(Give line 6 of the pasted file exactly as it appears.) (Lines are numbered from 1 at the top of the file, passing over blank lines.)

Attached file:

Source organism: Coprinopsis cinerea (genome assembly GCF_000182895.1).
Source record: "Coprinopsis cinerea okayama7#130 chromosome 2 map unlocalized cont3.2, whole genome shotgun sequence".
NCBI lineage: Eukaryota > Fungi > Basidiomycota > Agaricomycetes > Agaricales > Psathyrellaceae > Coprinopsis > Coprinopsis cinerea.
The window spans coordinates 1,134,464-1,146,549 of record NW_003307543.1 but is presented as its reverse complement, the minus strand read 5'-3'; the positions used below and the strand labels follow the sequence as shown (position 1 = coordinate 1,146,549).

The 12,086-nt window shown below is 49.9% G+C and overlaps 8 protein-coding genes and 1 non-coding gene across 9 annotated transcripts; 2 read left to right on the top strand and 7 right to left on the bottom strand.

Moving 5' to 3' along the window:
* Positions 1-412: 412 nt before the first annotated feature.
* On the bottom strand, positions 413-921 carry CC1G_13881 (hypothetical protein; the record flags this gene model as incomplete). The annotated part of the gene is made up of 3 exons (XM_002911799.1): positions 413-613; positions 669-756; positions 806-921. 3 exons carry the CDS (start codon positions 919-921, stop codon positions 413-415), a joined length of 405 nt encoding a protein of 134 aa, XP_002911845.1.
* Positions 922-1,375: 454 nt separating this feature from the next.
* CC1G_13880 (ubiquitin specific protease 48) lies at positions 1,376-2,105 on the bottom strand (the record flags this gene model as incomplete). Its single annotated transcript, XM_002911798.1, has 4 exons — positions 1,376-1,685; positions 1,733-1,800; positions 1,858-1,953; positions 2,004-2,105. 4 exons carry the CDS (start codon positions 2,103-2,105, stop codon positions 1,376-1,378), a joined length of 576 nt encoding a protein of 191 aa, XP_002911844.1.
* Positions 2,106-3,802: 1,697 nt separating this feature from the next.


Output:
Moving 5' to 3' along the window: